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The 244cc air-cooled single makes 21 horsepower at 7,800rpm.

Enduros were always easier if, like Noel, you had friends who would help with pit stops. “It was always great to pull in and have friends gas you up. You would feel so lifted — a pause, laughter with friends — you would feel elated for a few minutes. It made it special. I felt sorry for people who were doing it alone.”

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The kickstarter is on the left side, and folds forward after use.

Except for the top competitors, the aim was just to finish the course. “The woods were much tougher than the desert. If you could finish that event, it was so special — the elation of beating the odds. You had to get through, you hoped you didn’t break down, and it was you and the bike finishing together.”

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In the 1970s there was very little special equipment for enduros, and riders had to make do with what was available. “I used leather boots, basketball knee pads and arm guards. We strapped anything on and went. We carried gas, oil and tools and a canteen — there were no Camelbaks at the time. But there was lots of camaraderie. I started as a C rider and made it to B. I went all over New England. It was all my friends’ fault — I have them to blame.”

Finishing was not really the end of an enduro. The weary competitor had to load up the bike and truck it home, then clean off all the mud. When Noel got home with the OSSA, he had a list of things to do. “I’d soak the chain in oil, clean the air filter with gas, clean the spark plug, check the crank case oil, tighten up the bolts, check the spokes, clean and oil my Full Bore leather boots and wash my dirty clothes.” He would also collapse for a while.

Noel didn’t just do enduros on the OSSA. NETRA had maps of all of the back roads in the Northeast, and Noel would go on offroad adventures. “One time I rode offroad all the way to Woodstock, New York, where the big music festival was.” There get studs put in our tires and follow snowmobiles. You should have seen the surprised look on people’s faces! It was lots of fun.”

Troubles at home

Back in Spain, Spanish politics were causing problems for the OSSA company. Generalissimo Franco had been the Spanish dictator since 1939. After World War II, his policies caused severe economic problems for Spain, and in order to stay in power, he had to turn over economic development to technocrats, who engineered the “Spanish Miracle” between 1959 and 1974. However, relaxation of import restrictions in the mid-1970s allowed an influx of cheaper, and often more technologically developed, Japanese motorcycles, which severely cut into sales of OSSA’s road bikes.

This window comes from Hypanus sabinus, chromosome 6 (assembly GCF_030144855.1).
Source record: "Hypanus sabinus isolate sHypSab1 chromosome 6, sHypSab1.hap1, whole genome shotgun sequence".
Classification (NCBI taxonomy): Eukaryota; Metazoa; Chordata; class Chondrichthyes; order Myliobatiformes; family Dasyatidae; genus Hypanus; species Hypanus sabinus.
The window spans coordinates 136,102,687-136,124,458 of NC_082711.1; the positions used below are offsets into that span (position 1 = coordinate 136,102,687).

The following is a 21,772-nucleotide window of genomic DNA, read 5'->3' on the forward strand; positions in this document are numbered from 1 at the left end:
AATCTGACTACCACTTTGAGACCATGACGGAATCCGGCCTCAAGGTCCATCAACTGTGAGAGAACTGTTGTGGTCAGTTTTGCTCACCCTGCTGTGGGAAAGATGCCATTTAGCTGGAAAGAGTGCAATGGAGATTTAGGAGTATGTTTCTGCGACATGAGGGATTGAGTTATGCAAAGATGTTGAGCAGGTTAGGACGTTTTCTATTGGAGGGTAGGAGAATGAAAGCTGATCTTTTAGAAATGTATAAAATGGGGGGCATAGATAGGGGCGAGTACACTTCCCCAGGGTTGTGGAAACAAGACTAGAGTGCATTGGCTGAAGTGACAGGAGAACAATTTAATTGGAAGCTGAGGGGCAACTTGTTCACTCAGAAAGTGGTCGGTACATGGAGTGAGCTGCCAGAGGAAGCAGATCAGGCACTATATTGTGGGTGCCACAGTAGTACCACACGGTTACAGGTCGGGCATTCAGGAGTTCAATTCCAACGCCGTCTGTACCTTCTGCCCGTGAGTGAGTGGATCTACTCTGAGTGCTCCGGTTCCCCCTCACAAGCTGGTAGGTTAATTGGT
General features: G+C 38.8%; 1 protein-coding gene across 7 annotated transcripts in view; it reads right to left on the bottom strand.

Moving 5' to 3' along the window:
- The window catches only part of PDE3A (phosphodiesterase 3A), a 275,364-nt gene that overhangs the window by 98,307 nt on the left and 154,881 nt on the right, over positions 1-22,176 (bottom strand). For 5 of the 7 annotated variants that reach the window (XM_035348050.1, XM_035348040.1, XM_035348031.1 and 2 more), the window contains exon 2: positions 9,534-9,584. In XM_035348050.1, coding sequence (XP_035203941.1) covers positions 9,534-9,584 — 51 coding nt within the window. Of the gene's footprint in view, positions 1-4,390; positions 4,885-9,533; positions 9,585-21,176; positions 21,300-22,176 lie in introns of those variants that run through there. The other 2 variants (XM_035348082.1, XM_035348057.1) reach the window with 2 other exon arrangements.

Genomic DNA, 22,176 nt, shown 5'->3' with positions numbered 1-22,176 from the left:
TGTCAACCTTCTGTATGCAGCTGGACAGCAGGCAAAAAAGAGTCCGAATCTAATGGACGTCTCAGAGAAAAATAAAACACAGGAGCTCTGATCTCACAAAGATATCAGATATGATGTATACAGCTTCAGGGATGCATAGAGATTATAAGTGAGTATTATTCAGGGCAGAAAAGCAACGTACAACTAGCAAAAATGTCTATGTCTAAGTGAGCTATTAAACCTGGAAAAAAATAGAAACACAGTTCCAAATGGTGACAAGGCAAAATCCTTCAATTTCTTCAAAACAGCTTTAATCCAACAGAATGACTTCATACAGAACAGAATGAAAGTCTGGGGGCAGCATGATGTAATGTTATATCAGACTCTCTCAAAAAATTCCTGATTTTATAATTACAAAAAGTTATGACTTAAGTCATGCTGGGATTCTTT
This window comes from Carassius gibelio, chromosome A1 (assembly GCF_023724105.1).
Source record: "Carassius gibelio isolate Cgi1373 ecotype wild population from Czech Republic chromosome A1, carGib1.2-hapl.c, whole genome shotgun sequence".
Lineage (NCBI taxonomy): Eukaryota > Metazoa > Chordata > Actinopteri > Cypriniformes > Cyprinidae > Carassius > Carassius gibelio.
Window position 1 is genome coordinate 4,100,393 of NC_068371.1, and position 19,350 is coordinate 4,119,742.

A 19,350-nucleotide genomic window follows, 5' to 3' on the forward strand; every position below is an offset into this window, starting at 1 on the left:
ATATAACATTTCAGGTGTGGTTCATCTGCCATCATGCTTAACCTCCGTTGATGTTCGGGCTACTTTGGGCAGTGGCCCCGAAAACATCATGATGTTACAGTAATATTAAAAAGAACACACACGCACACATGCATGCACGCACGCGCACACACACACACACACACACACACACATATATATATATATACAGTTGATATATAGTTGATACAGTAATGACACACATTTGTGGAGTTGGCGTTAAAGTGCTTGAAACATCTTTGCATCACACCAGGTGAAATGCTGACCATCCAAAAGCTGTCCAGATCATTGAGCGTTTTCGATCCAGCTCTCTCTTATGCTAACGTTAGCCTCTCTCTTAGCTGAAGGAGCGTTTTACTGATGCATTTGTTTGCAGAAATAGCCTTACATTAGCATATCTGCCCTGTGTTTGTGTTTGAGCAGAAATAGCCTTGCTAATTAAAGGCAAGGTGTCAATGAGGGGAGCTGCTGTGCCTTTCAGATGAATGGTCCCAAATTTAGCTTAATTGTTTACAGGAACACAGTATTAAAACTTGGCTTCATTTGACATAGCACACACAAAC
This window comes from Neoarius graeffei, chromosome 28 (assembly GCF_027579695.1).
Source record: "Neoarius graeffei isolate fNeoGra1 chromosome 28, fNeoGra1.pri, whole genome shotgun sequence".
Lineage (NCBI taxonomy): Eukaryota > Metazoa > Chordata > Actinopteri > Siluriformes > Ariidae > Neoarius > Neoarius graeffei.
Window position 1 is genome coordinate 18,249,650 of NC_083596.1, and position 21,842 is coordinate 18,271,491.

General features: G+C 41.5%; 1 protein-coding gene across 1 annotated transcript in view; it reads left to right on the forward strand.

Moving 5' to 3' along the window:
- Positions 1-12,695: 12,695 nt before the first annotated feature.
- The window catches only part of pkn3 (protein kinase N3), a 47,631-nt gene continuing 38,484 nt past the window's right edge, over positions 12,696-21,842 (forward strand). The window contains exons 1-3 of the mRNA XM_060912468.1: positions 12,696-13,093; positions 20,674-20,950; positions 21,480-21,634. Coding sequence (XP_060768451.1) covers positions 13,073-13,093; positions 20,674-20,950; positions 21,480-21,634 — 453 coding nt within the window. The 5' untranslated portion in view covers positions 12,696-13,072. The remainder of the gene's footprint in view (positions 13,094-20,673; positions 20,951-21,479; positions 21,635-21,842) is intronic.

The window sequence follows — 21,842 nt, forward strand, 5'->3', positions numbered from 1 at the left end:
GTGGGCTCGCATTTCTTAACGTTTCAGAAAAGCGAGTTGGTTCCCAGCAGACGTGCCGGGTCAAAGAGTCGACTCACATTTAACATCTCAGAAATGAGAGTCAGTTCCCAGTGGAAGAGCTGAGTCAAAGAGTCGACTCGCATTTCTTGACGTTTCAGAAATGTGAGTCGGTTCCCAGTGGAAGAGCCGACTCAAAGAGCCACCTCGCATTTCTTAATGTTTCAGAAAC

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Owner Jim Noel aboard his Pioneer.

Strikes and most labor unions had been outlawed under Franco. After he died in 1975, leaving Spain in the hands of a constitutional monarchy, simmering labor tensions exploded. In 1977, the entire work force walked out of OSSA’s Barcelona factory, citing “inhospitable” working conditions. Major concessions had to be made to get the factory rolling again. OSSA, crushed between increasing competition and rising costs, ceased building bikes in 1982. In 2010, a consortium of Spanish businessmen bought the rights to the OSSA name and patents and are now producing offroad bikes. The new OSSA trials machines are now imported to the U.S.

Back in the west

About the same time that OSSA started going downhill, Noel was transferred by his company to Salt Lake City, Utah. The OSSA, by this time something of a member of the family, was packed up and hauled out in the moving van. Noel did some desert racing and trail riding, but the needs of his growing family limited race time. Again transferred, this time to Pennsylvania, Noel packed up the OSSA and, once he got settled, started trail riding in the eastern part of the state.

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The restored Pioneer is now a regular at vintage motorcycle shows.

Finally, Noel was sent out to the West Coast, and once again, the OSSA came along. Jim and the OSSA did some local trail riding, but both rider and motorcycle were starting to age. The OSSA spent more and more time in the garage. Finally, in 2005, Noel cleaned the bike up and started taking it to shows, thinking he might sell it. “I got a lot of attention! People liked it — seeing it got people excited. I became a socialite — I had so much fun riding down memory lane that I wound up not selling the bike. At one of the shows, I met Keith Lynas from OSSAPlanet in San Diego, California. Keith said, “I can bring it back for you.” I realized I could have fun going to shows with my OSSA and decided to restore it.”

Restoration resources

OSSAs are one of the more popular bikes for vintage offroad competition. As a result, there is now a cottage industry supplying parts for OSSAs and rebuilding OSSA engines, including OSSAPlanet, the best-known source for Ossa parts on the West Coast. Keith Lynas rebuilt the engine and the polish and chrome work was done by Bill West of Vintage Works in Clovis, California. Ron “OSSAman” Bors in Ithaca, New York, provided needed replacement parts.

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Once the restoration work was done, Noel ent back on the show circuit. “It was a big thrill to go to the 2018 Steve McQueen show.” The Friends of Steve McQueen put on a car and motorcycle show every year in Southern California as a fundraiser for Boys Republic, a home for troubled teens where McQueen spent several years during his youth. The OSSA won first place in the Enduro/Dual Sport class, and got a lot of attention from the retired motocrossers in the crowd. “The crowning touch was Peter Fonda (of Easy Rider and Wild Hogs movie fame) who showed up and joined us for the awards.”

When Noel traveled to Barcelona, Spain, he made a point of visiting the former OSSA factory, now a museum. “It was OSSA heaven.”

While the OSSA runs, and runs well, Noel now spends a lot more time taking it to shows than he does riding it. “People remember the bike. They love it. Another OSSA slogan was, ‘It’s a bear of a bike,’ and it was. No matter how rough the conditions were on the course, that bike got me back every time. And speaking of slogans, it was like a Timex: ‘It takes a licking and keeps on ticking.’” MC